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Petrus Booyens | 34
After hearing that Petrus Booyens got married and immigrated to Germany within the space of a few months recently it is a little surprising to hear that his advice to others is: Slow Down!

If only I knew then what I know now

The 34-year-old quickly qualifies his advice, though, and it starts to make sense. He is giving advice on what one should do when facing the decision, Should I cash out my pension savings, or move them into a preservation fund?


While this is not traditionally classified among life’s big decisions, like getting married or moving abroad, it probably should be. The effects of what seem like small decisions can compound dramatically for good or bad effect.

The “normally cool, calm and collected” Petrus knows this too well now. An engineer by training, he says he is no financial expert, but he takes an active interest in his own financial wellbeing. He makes a big effort to think through and understand the choices he makes.

Petrus, who married Yolandi in April, moved to Munich to take up a job offer with one of the world’s largest semiconductor makers shortly thereafter. He says he loves South Africa and had a great life here, but he “would have been silly” to reject the offer he received. 

It was during the move, a very stressful and expensive time, that Petrus cashed out some of his retirement savings. He made what he describes as an “emotional decision” because he was sick of the bad service he was getting from one of the big asset managers, where he had some savings in a company pension fund. 

He had had a taste of what was to come at the beginning of that relationship, he admits, but it was a company fund and he could not choose the provider.

“I am an engineer, I am not stupid, but it took me three months to gain access to my investments via their online portal!”
He stuck with it, he says, because “I am completely OCD so I didn’t give up like most people would”.

The bigger problem came when he tried to move his funds to a preservation fund with the same asset manager after he had left that job.

“I was trying to move it internally, but even that was such a painful process,” says Petrus. After three months, he says, he had made no progress at all. He “got fed up” and cashed it out.


He said he was under a lot of pressure at the time, because “immigration is an expensive business”. That decision resulted in him losing a third of the value of the investment in penalties and other costs.

That is why, Petrus adds, the “first piece of advice” he would give to others is about having a fund of emergency savings that will make mistakes like cashing out pension savings less likely.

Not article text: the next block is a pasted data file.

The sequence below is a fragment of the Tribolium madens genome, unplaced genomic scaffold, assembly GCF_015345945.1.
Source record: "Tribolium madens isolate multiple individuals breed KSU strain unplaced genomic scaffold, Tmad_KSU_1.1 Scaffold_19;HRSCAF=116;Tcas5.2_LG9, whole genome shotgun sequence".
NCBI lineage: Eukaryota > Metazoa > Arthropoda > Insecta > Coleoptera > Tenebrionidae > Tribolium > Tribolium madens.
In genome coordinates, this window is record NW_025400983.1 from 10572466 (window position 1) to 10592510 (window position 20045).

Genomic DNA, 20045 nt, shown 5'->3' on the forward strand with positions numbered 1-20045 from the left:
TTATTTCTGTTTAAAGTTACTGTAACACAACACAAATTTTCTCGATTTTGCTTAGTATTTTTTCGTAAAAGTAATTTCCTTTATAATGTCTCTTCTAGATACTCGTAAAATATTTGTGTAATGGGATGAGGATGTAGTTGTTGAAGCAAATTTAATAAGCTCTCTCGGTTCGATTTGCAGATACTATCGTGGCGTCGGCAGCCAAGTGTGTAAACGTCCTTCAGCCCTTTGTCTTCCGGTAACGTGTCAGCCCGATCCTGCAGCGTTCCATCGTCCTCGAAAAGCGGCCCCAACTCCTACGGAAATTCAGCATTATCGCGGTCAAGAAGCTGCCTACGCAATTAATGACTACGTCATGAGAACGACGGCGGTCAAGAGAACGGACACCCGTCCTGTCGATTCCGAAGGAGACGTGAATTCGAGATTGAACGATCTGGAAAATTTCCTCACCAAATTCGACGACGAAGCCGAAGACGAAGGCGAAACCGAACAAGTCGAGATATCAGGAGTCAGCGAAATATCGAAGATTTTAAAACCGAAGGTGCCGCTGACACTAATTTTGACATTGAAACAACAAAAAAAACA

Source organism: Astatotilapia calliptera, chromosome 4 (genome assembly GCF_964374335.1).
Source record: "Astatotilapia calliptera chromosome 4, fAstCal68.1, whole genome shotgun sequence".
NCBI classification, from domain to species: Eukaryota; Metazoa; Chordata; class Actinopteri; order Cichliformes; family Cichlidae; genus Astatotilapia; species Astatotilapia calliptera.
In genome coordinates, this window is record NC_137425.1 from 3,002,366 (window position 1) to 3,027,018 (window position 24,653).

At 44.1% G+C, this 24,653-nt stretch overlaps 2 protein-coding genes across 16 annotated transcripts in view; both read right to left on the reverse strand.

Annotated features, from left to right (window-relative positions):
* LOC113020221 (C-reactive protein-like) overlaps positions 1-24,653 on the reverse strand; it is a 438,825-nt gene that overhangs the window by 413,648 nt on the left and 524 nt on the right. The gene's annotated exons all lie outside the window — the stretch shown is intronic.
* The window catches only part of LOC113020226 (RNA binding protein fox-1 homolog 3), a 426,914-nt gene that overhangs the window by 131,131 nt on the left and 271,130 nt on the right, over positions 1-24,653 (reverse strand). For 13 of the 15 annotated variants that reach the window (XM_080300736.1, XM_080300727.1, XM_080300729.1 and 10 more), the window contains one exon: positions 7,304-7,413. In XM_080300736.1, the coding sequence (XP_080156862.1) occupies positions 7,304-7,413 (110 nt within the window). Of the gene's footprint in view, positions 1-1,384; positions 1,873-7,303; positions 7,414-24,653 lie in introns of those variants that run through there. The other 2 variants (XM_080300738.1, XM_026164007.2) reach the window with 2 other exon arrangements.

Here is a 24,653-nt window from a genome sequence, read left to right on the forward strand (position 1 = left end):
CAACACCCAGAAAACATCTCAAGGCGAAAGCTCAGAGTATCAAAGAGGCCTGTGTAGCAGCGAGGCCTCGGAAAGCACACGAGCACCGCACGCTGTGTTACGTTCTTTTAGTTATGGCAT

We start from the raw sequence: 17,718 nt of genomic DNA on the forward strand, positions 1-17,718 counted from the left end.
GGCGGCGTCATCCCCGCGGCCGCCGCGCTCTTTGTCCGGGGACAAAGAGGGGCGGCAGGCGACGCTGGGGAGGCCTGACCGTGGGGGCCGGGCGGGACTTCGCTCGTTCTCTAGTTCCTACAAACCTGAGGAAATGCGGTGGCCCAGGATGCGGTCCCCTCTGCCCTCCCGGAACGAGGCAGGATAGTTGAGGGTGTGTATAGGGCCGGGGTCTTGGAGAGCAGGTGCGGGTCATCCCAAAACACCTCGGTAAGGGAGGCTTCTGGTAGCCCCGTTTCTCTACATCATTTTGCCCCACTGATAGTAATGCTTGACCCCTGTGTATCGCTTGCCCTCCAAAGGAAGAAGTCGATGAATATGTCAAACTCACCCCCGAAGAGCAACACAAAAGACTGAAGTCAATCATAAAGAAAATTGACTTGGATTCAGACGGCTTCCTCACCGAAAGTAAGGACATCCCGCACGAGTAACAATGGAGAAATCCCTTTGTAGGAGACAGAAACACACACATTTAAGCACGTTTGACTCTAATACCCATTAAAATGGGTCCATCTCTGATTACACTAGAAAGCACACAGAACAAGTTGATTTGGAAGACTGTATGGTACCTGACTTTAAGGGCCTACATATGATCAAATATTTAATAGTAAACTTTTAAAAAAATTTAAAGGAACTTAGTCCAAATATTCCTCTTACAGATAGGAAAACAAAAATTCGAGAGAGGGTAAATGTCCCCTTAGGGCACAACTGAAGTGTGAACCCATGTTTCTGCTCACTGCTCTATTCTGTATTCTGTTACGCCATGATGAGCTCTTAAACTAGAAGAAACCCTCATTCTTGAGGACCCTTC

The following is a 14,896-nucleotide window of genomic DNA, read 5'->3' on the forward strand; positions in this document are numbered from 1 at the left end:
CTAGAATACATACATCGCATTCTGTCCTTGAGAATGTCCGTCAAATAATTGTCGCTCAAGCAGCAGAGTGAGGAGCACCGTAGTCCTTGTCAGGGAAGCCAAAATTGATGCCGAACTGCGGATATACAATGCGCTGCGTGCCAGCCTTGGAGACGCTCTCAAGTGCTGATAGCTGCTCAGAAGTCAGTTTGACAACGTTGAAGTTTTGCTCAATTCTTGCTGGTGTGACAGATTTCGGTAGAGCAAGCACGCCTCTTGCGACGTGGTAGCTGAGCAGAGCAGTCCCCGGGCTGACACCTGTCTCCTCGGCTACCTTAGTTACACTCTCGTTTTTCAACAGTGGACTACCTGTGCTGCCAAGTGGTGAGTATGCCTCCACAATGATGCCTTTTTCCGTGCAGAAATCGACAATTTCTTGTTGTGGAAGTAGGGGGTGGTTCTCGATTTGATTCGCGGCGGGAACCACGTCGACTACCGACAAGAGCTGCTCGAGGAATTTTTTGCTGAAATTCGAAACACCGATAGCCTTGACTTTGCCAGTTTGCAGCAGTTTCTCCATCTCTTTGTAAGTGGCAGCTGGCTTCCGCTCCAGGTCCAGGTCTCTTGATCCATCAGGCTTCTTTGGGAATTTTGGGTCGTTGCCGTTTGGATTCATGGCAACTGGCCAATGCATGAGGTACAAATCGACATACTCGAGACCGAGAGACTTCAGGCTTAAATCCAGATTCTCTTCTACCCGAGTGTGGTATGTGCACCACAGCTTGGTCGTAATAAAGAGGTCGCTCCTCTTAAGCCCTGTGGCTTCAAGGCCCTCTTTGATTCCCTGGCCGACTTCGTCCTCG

“You should never be cashing in these investments at all before retirement,” he adds.

Of the company that he lost patience with, he says: “It wasn’t a huge amount of money, but they basically lost a customer for life.”

Petrus self-deprecatingly describes himself as “glorified salesman”, yet it is clear he is no fool. I pressed him for more info about his job but quickly backed off when he started talking about field-programmable gate arrays and integrated circuit devices to accelerate data functions …

He is also careful and keeps track of things. “I am the kind of guy that when I give a car guard R5 I put it on a spreadsheet.”

Yet under pressure he made a decision that goes against all advice about saving and preserving. He would do it differently if he could do it over again.

“With the wisdom of hindsight,” he says, “my advice is to take it slow.”

Pause and preserve, he adds, you can always access the funds later.

“Move your money into a preservation fund. If you really need it you can take it out later.”

Fortunately, Petrus made a few good choices too. He also had some savings with one of South Africa’s big five life insurance companies, where he discovered he was earning sub-inflation returns. Basically, he says, at these returns, he was “getting poorer”.

This compelled him to look at alternatives and he did a calculation on the 10X site. He discovered that the difference in fees alone on this investment would save him a quarter of a million rand over 15 years.

“People are just used to putting the money away somewhere and forgetting about it, thinking they will look at it again when they get to retirement.”

Unfortunately for many, it is too late then, when “they realise they don’t have enough”.

A big motivation for Petrus is becoming financially independent. That is why, he says, he is determined to invest his money “intelligently”.

He just wishes he had started earlier. “If I knew what I know now when I was in my twenties, when I started working, I would have been a hellova lot closer than I am now.”

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